“Next Generation Air Dominance (NGAD) is a family of capabilities enabling Air Superiority for the Joint Force in the most challenging operational environments. The program matures technology and reduces risk through prototyping activities and demonstration efforts,” the Air Force’s budget documents read. “Key NGAD attributes include enhancements in survivability, lethality, and persistence across a range of military operations.”

Asked if the Navy would pursue a carrier or land-based drone like the Australian Air Force’s Loyal Wingman, Geurts said all options are on the table.

“We’re open to looking at all concepts going forward that would allow us to gain a competitive advantage, so that may or may not include something like a Loyal Wingman kind of concept
[emphasis added],” he said.

Boeing is building prototypes of Loyal Wingman, an unmanned aircraft meant to supplement other aviation platforms, for the Australian Air Force. The U.S. Air Force has embarked on a similar effort through its Skyborg program.

US Navy CNO on what comes after Super Hornet (RCAF note possible timelines):

CNO Gilday: Navy Needs ‘Fundamental Change’ in How it Develops Fighters

A decade from now, the backbone of the Navy’s tactical air fleet will begin to retire with no clear successor in line yet.

Earlier this year, the service signaled the end of the F/A-18E/F Super Hornet program and zeroed out the production line past 2021 to instead fund the Navy’s Next Generation Air Dominance program
[emphasis added]. The NGAD program office stood up earlier this year after a decade of stops and starts to develop a system or systems that will replace the weapons-carrying capacity of the Super Hornet, USNI News reported in August.

For Chief of Naval Operations Adm. Mike Gilday, the Navy needs to avoid repeating the procedural mistakes that led to a 20-year process for the F-35C Lighting II Joint Strike Fighter to make it into the Fleet…

“I am more cautious with sixth-gen TACAIR, only because I’ll tell you that if I’m thinking about how long it took to field the F-35,” he said.
“If we invested in next-generation TACAIR beyond [the fifth-generation F-35] capabilities, there also has to be a fundamental change in the development and the delivery of that aircraft or it’s not going to be worth the investment.”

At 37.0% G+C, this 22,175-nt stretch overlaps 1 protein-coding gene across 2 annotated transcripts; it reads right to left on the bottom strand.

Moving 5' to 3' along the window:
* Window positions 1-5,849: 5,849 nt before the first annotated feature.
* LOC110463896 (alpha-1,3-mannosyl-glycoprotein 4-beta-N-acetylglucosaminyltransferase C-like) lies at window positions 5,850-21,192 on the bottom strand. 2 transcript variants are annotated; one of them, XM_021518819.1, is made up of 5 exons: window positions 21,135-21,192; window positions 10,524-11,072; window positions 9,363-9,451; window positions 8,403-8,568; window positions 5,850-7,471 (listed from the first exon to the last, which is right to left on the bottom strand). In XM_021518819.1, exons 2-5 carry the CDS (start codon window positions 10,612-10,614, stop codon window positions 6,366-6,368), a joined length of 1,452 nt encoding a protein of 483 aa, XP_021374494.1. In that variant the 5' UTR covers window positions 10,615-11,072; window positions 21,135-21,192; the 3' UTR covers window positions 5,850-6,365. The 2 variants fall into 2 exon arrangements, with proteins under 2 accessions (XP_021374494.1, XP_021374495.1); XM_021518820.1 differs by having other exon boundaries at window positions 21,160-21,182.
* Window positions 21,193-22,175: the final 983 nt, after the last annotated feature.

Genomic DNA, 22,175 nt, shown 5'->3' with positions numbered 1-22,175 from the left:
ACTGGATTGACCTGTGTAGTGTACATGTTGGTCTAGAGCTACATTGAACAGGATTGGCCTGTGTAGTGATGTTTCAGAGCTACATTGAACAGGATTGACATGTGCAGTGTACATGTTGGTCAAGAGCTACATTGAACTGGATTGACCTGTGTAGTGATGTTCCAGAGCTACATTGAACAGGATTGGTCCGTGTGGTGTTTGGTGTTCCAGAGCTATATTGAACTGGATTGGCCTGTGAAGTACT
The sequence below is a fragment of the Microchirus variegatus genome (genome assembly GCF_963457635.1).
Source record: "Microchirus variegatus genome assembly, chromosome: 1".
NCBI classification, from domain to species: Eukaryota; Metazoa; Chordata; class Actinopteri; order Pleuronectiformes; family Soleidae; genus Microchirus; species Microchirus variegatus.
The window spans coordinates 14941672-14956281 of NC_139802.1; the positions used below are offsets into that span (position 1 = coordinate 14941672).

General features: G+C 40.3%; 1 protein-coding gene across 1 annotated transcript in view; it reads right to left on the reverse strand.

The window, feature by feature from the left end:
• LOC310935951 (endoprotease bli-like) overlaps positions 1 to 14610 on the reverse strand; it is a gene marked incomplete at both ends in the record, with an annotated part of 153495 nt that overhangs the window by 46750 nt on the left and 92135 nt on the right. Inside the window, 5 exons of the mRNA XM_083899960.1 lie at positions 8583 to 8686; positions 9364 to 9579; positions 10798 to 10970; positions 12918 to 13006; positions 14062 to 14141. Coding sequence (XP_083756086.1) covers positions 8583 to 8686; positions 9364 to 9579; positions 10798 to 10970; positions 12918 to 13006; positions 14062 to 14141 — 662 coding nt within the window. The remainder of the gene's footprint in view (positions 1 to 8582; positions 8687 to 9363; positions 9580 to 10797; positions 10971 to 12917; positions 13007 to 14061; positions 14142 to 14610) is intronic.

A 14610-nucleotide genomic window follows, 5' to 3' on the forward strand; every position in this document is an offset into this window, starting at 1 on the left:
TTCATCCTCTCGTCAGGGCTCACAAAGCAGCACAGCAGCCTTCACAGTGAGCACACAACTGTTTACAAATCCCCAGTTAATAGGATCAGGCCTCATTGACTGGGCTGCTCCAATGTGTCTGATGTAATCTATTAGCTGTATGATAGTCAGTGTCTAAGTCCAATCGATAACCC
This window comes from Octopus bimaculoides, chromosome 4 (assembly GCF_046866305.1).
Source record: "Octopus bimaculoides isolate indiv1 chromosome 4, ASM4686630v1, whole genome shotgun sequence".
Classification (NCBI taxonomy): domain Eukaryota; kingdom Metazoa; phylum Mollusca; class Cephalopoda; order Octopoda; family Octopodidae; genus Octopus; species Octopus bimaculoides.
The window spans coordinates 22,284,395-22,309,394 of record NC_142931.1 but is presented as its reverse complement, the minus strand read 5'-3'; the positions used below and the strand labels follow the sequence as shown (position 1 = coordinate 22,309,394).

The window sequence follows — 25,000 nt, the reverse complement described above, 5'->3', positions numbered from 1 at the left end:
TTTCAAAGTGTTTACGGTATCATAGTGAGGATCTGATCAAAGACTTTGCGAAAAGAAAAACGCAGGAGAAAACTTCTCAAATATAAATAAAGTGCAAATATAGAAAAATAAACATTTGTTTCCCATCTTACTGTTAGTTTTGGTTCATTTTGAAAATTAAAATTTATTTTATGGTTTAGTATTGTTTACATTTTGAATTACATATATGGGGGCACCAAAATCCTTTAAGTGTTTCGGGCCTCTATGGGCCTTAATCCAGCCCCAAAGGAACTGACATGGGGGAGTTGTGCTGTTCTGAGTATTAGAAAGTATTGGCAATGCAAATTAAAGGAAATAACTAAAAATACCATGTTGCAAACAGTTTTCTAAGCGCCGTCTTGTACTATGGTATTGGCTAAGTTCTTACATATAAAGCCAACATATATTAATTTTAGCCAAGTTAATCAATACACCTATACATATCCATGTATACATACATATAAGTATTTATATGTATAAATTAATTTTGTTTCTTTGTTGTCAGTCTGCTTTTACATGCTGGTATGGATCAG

Gilday was bullish about the future of unmanned aviation systems for the carrier air wing.

“There are very highly classified efforts going on – R&D with respect to next-generation air wing. There is a heavy unmanned focus on that. I am a big proponent of the unmanned,” he said…

“I’m not satisfied at the pace at which we’re moving,” Gilday said.
“Comparatively, if we talk about Navy’s efforts in unmanned under the sea, on the sea, and in the air, that we would give ourselves maybe, you know, a B-minus under the sea, a B-minus on the sea and probably a C-minus or perhaps worse in the air.”

Gilday cited the seven-year gap between the 2013 landing of the X-47B Unmanned Carrier Air Vehicle demonstrator (UCAS-D) aboard USS George H.W. Bush (CVN-77) at sea and the 2019 first flight of MQ-25A Stingray unmanned tanker program.

“The MQ-25 is a project that I am putting heat on to deliver. And then we have to deliver at scale,” he said.

Beyond that, there are still fundamental questions about the Navy’s follow-on to the Super Hornet that the service has yet to answer.

Will we be doing air-to-air combat in 2045 with manned aircraft? I think that’s a big question [emphasis added],” he said.

“If we do go manned in sixth-gen, the development and delivery timeline has to be significantly better than what we’ve seen with fifth-gen.“